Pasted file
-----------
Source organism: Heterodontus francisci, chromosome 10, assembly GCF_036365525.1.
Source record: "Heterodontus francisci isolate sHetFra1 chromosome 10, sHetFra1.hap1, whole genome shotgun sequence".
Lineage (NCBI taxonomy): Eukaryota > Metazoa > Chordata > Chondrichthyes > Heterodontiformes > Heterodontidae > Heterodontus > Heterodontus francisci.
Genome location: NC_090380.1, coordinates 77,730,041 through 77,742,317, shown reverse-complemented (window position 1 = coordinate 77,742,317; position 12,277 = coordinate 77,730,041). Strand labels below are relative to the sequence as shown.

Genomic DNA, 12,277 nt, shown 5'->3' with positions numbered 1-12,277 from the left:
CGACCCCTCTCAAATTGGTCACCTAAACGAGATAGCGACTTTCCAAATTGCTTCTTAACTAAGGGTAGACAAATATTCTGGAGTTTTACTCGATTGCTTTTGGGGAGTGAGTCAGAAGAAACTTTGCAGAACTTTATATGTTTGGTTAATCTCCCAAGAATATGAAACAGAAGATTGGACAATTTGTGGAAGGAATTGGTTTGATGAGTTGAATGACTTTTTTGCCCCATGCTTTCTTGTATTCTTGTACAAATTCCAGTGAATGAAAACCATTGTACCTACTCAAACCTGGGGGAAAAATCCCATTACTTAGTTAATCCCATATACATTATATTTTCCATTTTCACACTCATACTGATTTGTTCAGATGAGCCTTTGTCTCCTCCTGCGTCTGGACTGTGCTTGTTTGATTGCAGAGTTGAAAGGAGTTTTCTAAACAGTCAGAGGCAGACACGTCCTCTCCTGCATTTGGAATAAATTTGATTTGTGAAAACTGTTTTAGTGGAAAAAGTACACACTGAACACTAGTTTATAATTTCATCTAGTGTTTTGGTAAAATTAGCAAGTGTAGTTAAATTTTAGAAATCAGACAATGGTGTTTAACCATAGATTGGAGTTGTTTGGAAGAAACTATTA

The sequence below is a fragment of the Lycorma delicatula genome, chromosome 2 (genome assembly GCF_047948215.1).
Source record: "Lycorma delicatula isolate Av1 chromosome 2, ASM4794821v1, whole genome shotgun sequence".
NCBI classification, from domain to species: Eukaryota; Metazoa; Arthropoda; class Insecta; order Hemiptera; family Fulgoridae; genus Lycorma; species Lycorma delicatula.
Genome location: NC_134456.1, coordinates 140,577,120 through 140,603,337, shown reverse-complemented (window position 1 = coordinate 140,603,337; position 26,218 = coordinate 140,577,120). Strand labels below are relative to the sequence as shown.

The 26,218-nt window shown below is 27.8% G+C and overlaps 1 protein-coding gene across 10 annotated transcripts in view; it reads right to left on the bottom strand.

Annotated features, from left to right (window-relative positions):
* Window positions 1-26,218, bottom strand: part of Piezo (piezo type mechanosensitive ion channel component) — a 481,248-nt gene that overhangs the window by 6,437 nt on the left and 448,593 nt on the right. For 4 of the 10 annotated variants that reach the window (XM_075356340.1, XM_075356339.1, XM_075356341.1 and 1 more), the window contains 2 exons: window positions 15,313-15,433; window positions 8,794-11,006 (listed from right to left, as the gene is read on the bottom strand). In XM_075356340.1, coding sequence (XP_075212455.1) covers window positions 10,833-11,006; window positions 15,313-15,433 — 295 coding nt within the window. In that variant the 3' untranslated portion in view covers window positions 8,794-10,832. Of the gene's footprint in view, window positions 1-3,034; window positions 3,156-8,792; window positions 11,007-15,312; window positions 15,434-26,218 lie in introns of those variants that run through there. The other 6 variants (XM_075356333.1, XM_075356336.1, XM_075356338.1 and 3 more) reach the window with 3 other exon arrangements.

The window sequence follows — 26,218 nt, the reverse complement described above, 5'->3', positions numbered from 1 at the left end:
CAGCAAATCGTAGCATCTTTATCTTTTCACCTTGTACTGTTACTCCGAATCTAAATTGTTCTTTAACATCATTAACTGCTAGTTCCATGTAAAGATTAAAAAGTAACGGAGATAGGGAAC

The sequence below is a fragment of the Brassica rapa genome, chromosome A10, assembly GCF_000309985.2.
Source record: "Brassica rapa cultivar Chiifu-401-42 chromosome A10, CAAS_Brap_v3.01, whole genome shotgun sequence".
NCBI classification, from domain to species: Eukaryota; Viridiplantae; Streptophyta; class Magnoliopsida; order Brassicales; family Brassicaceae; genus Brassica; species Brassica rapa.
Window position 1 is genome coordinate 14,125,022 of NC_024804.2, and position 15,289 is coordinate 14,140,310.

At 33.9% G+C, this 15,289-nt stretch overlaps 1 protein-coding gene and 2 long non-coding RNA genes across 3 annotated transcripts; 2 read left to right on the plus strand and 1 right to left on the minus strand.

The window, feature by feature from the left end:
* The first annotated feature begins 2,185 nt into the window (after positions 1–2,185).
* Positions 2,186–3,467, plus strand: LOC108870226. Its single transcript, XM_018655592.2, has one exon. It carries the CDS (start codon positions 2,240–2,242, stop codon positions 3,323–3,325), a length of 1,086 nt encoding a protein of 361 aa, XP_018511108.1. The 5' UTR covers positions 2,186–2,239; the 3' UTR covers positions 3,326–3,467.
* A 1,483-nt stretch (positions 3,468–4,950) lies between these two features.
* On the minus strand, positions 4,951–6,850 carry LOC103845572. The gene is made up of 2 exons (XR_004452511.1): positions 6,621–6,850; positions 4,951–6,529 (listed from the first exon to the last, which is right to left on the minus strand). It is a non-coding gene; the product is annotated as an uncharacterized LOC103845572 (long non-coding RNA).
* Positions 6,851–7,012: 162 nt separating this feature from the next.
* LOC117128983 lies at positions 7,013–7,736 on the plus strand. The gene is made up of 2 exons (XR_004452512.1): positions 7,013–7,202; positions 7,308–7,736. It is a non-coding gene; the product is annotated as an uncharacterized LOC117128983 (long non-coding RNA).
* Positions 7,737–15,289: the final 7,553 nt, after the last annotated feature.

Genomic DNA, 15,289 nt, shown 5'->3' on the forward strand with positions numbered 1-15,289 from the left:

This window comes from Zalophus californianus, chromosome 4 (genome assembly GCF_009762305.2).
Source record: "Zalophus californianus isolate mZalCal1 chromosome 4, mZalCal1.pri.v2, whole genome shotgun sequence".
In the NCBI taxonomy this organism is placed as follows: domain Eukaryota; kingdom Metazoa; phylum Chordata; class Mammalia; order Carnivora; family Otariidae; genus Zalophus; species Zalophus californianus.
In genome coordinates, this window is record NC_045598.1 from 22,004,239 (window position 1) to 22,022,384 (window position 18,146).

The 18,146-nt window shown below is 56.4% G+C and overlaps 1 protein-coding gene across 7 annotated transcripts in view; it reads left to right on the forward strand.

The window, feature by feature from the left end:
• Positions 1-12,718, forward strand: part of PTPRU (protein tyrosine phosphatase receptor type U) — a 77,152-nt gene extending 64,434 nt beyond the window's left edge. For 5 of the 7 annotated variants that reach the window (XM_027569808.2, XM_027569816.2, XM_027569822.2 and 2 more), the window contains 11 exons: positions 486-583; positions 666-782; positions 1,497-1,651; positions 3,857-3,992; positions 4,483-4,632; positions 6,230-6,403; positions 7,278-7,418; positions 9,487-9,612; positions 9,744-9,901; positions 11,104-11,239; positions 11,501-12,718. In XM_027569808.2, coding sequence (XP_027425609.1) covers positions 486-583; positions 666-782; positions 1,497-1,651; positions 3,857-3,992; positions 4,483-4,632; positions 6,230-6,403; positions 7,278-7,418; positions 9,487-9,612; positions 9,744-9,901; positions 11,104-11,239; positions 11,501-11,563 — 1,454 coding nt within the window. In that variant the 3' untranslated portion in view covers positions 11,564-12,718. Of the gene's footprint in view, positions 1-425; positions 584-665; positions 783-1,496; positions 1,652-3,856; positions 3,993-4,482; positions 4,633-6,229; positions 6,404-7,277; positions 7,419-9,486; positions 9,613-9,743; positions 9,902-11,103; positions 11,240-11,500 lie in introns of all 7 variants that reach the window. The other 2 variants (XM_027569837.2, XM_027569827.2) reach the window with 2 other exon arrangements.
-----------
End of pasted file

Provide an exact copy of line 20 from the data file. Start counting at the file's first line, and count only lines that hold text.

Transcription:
At 33.9% G+C, this 15,289-nt stretch overlaps 1 protein-coding gene and 2 long non-coding RNA genes across 3 annotated transcripts; 2 read left to right on the plus strand and 1 right to left on the minus strand.